OU researchers developing smart AC system that could lower bills by 40%Published: Tuesday, August 20, 2019 By: Daisy Creager Source: The Journal Record
University of Oklahoma researchers have partnered with Oklahoma Gas and Electric, EcoBee, Ideal Homes and others to create a heating and cooling system that saves money and energy while making customers more informed about their electricity bill.
Gallogly College of Engineering associate professors Li Song, with the School of Aerospace and Mechanical Engineering, and Choon Yik Tang, with the School of Electrical and Computer Engineering, are leading efforts on a self-learning heating and cooling system.
The system is designed to build on existing smart thermostat technology by accounting for temperature, wind speed, sunlight, weather forecasting and customer preferences. Its algorithm will use those factors to forecast what the temperature inside the home will be over 24 hours, allowing occupants to see the time period’s contribution to their bill and how changes to the thermostat settings will impact the day’s electricity cost.
“The occupants may be away from home in the afternoon and come back in the evening, so they could have different preferences set over the day. … They are able to experiment with different choices,” Tang said.
Song said she had the idea about five years ago and approached OG&E about it and the process of applying for federal funding through a grant the utility had applied for previously.
OG&E reported at the time having customers complain about wanting to better understand their bills, and this system would help achieve that goal.
“It really just aligned with what we were looking at as well. Its our local university, what better to support them while they create technology that will help support our customers,” said Jessica King, an OG&E customer program support supervisor.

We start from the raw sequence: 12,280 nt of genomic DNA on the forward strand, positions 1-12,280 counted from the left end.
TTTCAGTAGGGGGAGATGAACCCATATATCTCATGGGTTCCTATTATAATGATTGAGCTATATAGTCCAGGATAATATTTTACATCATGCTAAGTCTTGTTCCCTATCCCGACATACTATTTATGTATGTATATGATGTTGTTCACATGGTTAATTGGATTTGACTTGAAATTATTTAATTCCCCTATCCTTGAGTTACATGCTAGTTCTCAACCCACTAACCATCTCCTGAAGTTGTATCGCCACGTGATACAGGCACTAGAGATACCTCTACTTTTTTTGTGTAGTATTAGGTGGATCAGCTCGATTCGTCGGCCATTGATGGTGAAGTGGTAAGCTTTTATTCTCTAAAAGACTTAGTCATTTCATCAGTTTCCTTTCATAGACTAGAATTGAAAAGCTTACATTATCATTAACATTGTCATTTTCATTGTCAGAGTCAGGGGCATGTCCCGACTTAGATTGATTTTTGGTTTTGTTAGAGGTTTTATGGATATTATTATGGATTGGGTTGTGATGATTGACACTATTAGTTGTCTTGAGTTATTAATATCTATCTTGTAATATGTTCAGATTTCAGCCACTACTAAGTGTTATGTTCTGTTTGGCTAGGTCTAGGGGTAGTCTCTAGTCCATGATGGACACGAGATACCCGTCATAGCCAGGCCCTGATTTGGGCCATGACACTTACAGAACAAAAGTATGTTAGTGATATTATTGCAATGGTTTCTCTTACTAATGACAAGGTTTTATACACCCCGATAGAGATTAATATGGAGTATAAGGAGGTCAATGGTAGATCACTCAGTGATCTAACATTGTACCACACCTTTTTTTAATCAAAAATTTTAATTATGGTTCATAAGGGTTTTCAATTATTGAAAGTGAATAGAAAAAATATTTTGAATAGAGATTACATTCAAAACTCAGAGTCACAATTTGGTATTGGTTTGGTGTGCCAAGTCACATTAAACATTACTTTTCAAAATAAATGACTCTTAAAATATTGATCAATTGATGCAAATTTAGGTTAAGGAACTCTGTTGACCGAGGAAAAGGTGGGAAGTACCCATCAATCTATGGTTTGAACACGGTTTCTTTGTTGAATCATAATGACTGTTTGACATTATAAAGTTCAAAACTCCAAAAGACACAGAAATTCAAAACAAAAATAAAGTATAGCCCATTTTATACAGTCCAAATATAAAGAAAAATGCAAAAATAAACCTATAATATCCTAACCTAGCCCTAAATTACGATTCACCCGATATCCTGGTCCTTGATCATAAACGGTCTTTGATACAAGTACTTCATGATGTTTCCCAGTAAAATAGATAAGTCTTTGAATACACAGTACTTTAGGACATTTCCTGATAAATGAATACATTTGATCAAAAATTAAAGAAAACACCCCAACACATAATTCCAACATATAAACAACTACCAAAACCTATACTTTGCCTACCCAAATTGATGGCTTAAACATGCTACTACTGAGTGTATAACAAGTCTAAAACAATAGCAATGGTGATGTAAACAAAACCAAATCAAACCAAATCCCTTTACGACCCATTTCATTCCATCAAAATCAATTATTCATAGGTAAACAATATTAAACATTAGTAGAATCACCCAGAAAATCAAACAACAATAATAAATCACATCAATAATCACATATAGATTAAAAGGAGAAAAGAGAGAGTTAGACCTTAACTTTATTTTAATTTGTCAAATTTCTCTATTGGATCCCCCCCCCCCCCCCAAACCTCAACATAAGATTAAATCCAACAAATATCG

The system will especially help residents whose electric bill is made more complex by programs like OG&E’s SmartHours, which charges more for electricity during peak hours on weekdays during the summer.
“Our model will be able to tell you upfront,” Song said. “If you want to have 75 degrees, based on today’s weather condition, you’ll find out what you’re going to pay for it. For some people who want to save $10, they can tolerate two or three degrees higher temperature.”
Funded by a $1 million U.S. Department of Energy grant, the researchers want the system ready for commercial deployment at the end of three years.
Two years will be spent refining the system in an unoccupied Norman test home owned by OU. In the third year, OG&E will recruit customers willing to participate as occupied test homes.
OU students needing research credit will have the opportunity to assist in project development.
Song said the team will use machines to simulate electrical load in the test house. They decided to keep it unoccupied for complete control while running initial tests, but will simulate the moisture, heat and other things created by residents.
As well as improving bill predictability, the system will optimize HVAC operations, detect AC problems earlier and reduce emissions, Song said.
When complete, the system is projected to reduce energy use by up to 40% in existing homes and 60% in new homes compared to the 2010 level.
“Initially we really just wanted to do temperature forecasting for OG&E to help them deal with these complaints from their clients. But as we moved forward, we found out with this information available, we actually can do a lot more,” Song said.
Read the story on JournalRecord.com.